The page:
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Is it possible to create a zip archive using PowerShell?

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any sample with full source code ? –  Kiquenet Feb 19 '13 at 7:50

11 Answers 11

up vote 50 down vote accepted

If you head on over to CodePlex and grab the PowerShell Community Extensions, you can use their write-zip cmdlet.

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Yep, and it uses 7z as the core library for most of its compression cmdlets. I know, becaues I implemented it ;) +1 –  x0n Jul 21 '09 at 1:10
lol nice work, x0n. I imlpemented the feed store provider in PSCX. Slightly less practical but tonnes of fun. :) –  Matt Hamilton Jul 21 '09 at 2:37
any sample with full source code ? –  Kiquenet Feb 19 '13 at 7:49
If it uses 7z, is it possible to zip using a password? –  mack Apr 17 '13 at 20:20
Would be nice with a code-snippet demo ;) –  SemiDemented Mar 27 at 12:22

A pure Powershell alternative that works with Powershell 3 and .NET 4.5 (if you can use it):

function ZipFiles( $zipfilename, $sourcedir )
   Add-Type -Assembly System.IO.Compression.FileSystem
   $compressionLevel = [System.IO.Compression.CompressionLevel]::Optimal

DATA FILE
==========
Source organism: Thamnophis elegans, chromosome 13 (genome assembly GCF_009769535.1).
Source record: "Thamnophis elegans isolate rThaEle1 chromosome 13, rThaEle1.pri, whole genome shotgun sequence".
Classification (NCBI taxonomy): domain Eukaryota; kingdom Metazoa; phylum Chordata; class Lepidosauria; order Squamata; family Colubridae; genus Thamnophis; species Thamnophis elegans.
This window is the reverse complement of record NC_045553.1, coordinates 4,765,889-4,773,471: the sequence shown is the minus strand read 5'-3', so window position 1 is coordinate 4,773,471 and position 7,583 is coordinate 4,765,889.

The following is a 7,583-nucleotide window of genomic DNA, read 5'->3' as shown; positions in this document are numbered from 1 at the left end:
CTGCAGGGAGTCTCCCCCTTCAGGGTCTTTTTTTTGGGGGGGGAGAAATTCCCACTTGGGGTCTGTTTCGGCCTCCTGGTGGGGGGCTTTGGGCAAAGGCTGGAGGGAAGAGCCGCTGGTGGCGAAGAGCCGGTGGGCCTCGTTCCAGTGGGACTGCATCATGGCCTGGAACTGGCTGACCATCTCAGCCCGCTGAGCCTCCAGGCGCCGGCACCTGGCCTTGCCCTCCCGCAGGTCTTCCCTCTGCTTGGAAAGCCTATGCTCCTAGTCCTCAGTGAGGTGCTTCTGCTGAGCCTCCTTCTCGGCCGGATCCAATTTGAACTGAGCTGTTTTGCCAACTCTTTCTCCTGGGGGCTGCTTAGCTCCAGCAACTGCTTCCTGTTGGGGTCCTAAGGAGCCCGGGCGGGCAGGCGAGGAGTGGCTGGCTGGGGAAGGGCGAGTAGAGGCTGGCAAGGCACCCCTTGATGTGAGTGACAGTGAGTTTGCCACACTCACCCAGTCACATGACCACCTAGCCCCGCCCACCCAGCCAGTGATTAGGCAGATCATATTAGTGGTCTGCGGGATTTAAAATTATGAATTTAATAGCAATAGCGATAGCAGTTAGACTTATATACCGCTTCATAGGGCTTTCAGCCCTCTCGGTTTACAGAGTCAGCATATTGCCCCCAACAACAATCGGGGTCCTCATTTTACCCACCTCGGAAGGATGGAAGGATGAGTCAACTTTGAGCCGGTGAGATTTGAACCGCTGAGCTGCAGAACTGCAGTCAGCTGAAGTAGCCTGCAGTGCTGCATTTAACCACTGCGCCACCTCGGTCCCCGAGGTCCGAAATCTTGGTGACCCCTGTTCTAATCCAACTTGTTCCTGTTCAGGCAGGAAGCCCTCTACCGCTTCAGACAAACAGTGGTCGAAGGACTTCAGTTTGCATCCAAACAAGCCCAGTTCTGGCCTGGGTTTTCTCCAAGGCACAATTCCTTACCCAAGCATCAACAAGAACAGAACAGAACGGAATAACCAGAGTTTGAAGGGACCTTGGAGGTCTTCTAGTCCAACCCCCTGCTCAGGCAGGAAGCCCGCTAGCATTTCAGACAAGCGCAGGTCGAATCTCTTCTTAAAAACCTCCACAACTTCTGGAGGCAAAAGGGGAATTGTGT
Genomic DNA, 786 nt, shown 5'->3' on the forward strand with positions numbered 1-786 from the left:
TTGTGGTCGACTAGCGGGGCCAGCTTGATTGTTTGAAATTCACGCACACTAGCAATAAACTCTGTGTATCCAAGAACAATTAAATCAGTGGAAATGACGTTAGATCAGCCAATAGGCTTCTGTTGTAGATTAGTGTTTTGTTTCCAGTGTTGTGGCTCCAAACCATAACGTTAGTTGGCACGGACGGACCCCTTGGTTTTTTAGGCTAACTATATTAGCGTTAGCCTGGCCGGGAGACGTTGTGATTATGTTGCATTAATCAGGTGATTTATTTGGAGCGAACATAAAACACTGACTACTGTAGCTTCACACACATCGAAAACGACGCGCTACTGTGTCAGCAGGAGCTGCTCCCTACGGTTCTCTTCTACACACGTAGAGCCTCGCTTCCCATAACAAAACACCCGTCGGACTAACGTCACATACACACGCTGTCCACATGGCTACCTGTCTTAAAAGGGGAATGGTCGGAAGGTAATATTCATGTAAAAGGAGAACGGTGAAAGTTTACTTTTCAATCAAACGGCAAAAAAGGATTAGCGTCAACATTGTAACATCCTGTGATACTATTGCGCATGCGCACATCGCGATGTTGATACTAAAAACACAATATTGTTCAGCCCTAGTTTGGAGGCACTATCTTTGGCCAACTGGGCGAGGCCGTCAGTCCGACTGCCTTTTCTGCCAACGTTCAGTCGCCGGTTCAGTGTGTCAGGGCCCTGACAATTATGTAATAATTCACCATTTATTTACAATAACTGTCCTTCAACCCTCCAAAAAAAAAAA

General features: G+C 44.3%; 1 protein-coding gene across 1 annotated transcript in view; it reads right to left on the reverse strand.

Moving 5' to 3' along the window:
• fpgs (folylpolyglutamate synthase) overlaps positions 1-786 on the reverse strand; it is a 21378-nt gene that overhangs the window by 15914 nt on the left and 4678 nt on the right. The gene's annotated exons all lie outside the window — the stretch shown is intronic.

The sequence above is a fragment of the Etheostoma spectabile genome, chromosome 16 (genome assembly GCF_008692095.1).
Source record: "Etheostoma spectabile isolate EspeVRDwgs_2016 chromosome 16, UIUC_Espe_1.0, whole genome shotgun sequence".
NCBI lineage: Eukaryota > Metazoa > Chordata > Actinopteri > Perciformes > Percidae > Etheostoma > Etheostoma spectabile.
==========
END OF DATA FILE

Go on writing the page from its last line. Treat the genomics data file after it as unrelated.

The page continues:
$zipfilename, $compressionLevel, $false)

Just pass in the full path to the zip archive you would like to create and the full path to the directory containing the files you would like to zip.

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This will work out of the box on Windows 8 –  Eld Nov 9 '12 at 5:27
Does this actually need Powershell 3.0, or just .net 4.5? Looks very light on actual powershell features to me, instead just being .net programming. –  bwerks Aug 29 '13 at 18:43
@bwerks see the 'edit' portion here –  noam Sep 18 '13 at 14:30
LoadWithPartialName has been deprecated, use Add-Type -Assembly System.IO.Compression.FileSystem –  sonjz Jun 11 at 20:50

Install 7zip and use this PowerShell method:

function create-7zip([String] $aDirectory, [String] $aZipfile){
    [string]$pathToZipExe = "C:\Program Files\7-zip\7z.exe";
    [Array]$arguments = "a", "-tzip", "$aZipfile", "$aDirectory", "-r";
    & $pathToZipExe $arguments;

You can the call it like this:

create-7zip "c:\temp\myFolder" "c:\temp\myFolder.zip"
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If 7zip is in your path then all you need to write is "& 7z c:\temp\myFolder c:\temp\myFolder.zip" –  aboy021 Jun 24 '13 at 2:17
If you don't want to install it, you can download the command line version instead. (Just look on 7-zip's Download page.) It's just an executable, and the command syntax is the same. The executable is a different name, though; it's 7za.exe for some reason. I've done this on a number of projects and have never been disappointed. –  jpmc26 May 8 at 19:50

This compresses the contents of .\in to .\out.zip with System.IO.Packaging.ZipPackage following the example here

$zipArchive = $pwd.path + "\out.zip"
[System.Reflection.Assembly]::Load("WindowsBase,Version=, Culture=neutral, PublicKeyToken=31bf3856ad364e35")
  [System.IO.FileMode]"OpenOrCreate", [System.IO.FileAccess]"ReadWrite")
$in = gci .\in | select -expand fullName
[array]$files = $in -replace "C:","" -replace "\\","/"
ForEach ($file In $files)
   $partName=New-Object System.Uri($file, [System.UriKind]"Relative")
   $part=$ZipPackage.CreatePart($partName, "application/zip",